Further, in addition to holding regular meetings and attending those of other provincial and national women’s and male-dominated organizations, representatives from British Columbia’s Indigenous women’s organizations served on advisory committees and task forces for child welfare, social assistance regulations, family support services, and Indigenous women’s rights in the Indian Act and Canadian Constitution. They developed committees on alcohol and drug rehabilitation and outreach for women, and held workshops on legal issues, employment training for youth and women, and access to education. They also published monthly newsletters and attended a host of training sessions and meetings on sensitivity and self-awareness, understanding service delivery programs, and women’s leadership.[17]

This is not to say, however, that International Women’s Year failed to add to the existing groundwork to build a “genuine revolution” as Brown had hoped, since, as Tracy Chapman reminds me time and time again: “talkin’ ‘bout a revolution, it sounds like a whisper.”

[1] University of British Columbia Rare Books and Special Collections (RBSC), Leonard and Kitty Maracle Fonds, Box 35, File 35-4, Speeches – Indian Homemakers Dinner, Shared Struggles, 18 June 1975.

[2] Ibid.

[3] Ibid.

[4] RBSC, Leonard and Kitty Maracle Fonds, Box 35, File 35-4, Speeches – Indian Homemakers Dinner, Shared Struggles, 18 June 1975.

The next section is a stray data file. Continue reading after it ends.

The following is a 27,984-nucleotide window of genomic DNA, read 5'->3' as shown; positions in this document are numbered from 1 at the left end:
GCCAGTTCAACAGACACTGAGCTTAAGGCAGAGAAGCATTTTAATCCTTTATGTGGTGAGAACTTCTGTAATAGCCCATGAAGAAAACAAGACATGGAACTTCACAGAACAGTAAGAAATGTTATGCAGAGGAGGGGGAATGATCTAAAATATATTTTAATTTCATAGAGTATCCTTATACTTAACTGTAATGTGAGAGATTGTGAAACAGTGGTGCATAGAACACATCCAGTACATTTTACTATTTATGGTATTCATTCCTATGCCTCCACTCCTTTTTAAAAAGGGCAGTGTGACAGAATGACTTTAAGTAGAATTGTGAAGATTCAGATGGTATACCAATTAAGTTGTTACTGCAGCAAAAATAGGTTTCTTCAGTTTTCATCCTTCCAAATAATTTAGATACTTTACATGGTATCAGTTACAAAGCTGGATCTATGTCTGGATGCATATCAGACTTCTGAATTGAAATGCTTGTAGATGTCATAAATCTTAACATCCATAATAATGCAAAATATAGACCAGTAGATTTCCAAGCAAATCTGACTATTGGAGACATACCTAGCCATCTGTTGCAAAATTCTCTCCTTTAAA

[5] RBSC, Native Women’s Association of Canada – Minutes, Box 4, file 4-27; RBSC, Native Women’s Association of Canada – Minutes – First National Native Women’s Conference 1971, Box 4, File 4-26.

[6] Ibid.

[7] Provincial Archives of Saskatchewan (PAS), Collection R-1453, Indian and Native Affairs Secretariat, File 2.156, General (Native Women): 1976-1977, 1979-1980, Helene Josefowicz, Social Development Officer, Department of the Secretary of State, Citizenship Development Branch, Historical Perspective of the Saskatchewan Native Women’s Movement Society, 15 March 1976. Iskwew is the Cree word for woman.

[8] RBSC, Leonard and Kitty Maracle Fonds, Box 4, File 4-34, Interchange ’75 – Native Women’s Seminar, International Women’s Year, Native Women’s Seminar, Ottawa, 18-29 August 1975, minutes; RBSC, Leonard and Kitty Maracle Fonds, Box 4, File 4-34, Interchange ’75 – Native Women’s Seminar, List of Prospective Participants.